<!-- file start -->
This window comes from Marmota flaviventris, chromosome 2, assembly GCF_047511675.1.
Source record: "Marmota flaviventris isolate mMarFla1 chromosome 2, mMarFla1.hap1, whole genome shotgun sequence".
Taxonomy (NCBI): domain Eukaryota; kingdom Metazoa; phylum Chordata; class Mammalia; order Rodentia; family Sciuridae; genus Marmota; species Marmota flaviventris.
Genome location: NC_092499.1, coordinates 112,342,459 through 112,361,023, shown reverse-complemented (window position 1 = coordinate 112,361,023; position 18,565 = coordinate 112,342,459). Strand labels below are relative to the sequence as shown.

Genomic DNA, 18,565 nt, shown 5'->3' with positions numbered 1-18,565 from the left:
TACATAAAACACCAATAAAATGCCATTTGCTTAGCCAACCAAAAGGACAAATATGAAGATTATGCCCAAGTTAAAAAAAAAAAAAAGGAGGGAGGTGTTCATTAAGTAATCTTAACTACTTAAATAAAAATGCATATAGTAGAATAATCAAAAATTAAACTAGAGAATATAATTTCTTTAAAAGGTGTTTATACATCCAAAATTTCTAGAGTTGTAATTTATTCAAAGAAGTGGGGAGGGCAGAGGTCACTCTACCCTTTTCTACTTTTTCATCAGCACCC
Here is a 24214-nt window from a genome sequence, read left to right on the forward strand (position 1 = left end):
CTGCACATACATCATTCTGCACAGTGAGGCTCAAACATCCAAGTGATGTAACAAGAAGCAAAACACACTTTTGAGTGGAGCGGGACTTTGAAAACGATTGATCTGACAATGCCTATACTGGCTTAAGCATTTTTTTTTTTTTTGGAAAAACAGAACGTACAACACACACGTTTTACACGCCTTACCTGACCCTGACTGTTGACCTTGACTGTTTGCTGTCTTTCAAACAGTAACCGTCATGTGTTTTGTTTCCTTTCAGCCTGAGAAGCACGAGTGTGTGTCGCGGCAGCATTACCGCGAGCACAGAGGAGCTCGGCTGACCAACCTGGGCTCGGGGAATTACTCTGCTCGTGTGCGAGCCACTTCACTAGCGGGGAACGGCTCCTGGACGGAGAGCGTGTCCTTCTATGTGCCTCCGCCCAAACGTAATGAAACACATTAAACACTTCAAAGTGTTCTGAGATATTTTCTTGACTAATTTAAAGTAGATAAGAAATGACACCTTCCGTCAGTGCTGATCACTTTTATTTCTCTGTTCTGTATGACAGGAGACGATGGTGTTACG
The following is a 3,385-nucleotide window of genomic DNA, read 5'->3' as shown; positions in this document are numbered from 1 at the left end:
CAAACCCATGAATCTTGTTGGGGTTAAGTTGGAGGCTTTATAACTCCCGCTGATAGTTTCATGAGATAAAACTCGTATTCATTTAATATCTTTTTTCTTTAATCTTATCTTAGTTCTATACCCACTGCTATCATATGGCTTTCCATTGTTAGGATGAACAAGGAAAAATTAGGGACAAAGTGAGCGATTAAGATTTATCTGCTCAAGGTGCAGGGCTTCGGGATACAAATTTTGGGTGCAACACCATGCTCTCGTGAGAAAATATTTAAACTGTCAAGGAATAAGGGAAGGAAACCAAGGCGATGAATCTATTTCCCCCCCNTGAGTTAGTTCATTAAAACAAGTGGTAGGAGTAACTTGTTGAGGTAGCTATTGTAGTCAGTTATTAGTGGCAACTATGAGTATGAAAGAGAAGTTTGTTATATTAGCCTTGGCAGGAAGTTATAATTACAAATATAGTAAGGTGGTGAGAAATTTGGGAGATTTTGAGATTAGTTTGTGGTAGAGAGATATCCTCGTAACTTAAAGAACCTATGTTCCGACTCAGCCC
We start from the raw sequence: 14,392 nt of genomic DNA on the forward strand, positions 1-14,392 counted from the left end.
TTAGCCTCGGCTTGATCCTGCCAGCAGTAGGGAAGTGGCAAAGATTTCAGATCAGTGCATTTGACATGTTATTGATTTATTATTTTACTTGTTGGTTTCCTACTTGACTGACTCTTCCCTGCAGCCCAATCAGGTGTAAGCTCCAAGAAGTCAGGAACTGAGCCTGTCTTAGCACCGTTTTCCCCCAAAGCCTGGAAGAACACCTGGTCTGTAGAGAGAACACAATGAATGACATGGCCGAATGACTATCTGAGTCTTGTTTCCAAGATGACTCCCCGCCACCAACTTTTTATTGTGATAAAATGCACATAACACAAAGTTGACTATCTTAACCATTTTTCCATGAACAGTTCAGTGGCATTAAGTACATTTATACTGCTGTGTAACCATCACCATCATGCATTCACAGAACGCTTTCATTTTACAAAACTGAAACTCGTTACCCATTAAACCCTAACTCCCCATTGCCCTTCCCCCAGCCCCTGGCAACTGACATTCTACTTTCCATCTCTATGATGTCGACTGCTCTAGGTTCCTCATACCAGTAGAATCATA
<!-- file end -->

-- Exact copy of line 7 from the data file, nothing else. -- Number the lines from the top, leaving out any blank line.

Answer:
Here is a 24214-nt window from a genome sequence, read left to right on the forward strand (position 1 = left end):